Merseyside's Police Commissioner and Deputy Commissioner will be joining events in Liverpool to remember all those who lost their lives during the Holocaust and through genocide around the world.
Deputy Police and Crime Commissioner Cllr Emily Spurrell is today attending a Holocaust Memorial Day Commemoration service held by Merseyside Unite Against Fascism at Liverpool Central Library.
While tomorrow (Friday 25th January), the Commissioner will unite with the Lord Mayor and faith leaders at a special service at Liverpool Town Hall, during which a series of poems written by local people will be read out.
This year’s events mark the 25th anniversary of the Rwandan genocide and the theme is ‘Torn from home’, which encourages audiences to reflect on how the enforced loss of a space place to call ‘home’ is part of the trauma faced by anyone experiencing persecution and genocide.
Three poems written by young and old have been chosen to feature in the service tomorrow, which takes place at the Town Hall at 11am.
There will also be music and a presentation from King David High School Choir, and prayers read by members of the Jewish community.
Jane said: "The service to mark Holocaust Memorial Day is always a solemn event providing an important opportunity to remember the millions of people killed in the Holocaust, through Nazi persecution, and in genocides around the world.
“I was very fortunate to travel to Auschwitz with a group of Liverpool schoolchildren in 2009, organised by the Holocaust Education Trust. I will never forget the walk from the station platform to the gas chambers. Never.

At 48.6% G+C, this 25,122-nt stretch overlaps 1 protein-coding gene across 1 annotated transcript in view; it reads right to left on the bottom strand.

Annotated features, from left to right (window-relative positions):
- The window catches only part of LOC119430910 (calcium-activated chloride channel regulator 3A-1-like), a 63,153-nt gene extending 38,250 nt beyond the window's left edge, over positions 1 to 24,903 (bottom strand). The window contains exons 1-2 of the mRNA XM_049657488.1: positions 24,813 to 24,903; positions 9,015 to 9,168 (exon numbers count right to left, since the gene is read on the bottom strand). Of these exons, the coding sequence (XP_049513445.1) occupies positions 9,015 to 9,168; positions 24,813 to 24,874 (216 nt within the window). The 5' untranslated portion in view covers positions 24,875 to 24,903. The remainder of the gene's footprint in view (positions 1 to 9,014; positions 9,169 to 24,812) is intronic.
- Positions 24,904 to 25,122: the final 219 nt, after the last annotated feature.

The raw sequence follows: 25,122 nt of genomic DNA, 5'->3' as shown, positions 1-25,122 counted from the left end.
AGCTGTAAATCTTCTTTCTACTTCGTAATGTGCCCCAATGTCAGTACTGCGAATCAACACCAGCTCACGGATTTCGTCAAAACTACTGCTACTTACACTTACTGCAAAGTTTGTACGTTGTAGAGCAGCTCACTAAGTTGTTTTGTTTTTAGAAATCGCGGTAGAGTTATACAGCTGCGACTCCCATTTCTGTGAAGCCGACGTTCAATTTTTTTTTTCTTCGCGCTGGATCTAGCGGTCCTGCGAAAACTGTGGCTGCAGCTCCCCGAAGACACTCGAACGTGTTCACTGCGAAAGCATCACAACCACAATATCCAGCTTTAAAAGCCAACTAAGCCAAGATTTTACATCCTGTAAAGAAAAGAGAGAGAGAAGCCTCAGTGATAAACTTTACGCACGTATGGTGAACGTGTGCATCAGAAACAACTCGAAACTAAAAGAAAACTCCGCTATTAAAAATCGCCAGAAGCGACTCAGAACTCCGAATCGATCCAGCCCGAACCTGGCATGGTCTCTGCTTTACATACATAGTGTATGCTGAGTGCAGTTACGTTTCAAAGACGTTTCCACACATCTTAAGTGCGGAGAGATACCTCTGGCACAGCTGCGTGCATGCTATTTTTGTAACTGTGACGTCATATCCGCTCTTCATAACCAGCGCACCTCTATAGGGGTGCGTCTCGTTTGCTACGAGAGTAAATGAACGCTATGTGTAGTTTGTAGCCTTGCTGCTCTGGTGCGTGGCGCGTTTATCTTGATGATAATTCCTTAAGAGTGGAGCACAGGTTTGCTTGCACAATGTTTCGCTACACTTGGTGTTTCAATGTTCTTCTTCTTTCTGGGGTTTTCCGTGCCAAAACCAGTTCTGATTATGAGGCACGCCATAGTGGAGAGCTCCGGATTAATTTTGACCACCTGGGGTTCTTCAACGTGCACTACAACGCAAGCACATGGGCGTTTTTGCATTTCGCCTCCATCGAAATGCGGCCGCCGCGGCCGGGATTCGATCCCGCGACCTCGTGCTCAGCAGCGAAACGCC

“The Memorial Day is an occasion that reminds us all of the need to continue to fight against hatred, injustice and persecution today.”
Deputy Police Commissioner Cllr Emily Spurrell said: “Holocaust Memorial Day is an important opportunity for us all to reflect on the evils of the past, but also to renew and reaffirm our commitment to challenging acts of hatred carried out today.
“We all need to strive to learn the lessons from those darks days and remain vigilant against discrimination, racism and prejudice in our communities, particularly at this time of deep divisions in our own country and across the world.”
Lord Mayor, Councillor Christine Banks, said: “It is vital that on Holocaust Memorial Day we not only remember the millions who died in the Holocaust and subsequent genocides, but also the impact that hate crime and prejudice is still having on people from all walks of life to this day.
“At a time when our world seems more divided than ever, we must redouble our efforts to keep reminding people that there is far more that unites us and that we are one human race.”
Holocaust Memorial Day is always marked on January 27th, which marks the anniversary of the liberation of Auschwitz-Birkenau, the largest Nazi death camp.
Find out more at the Holocaust Memorial Day Trust here.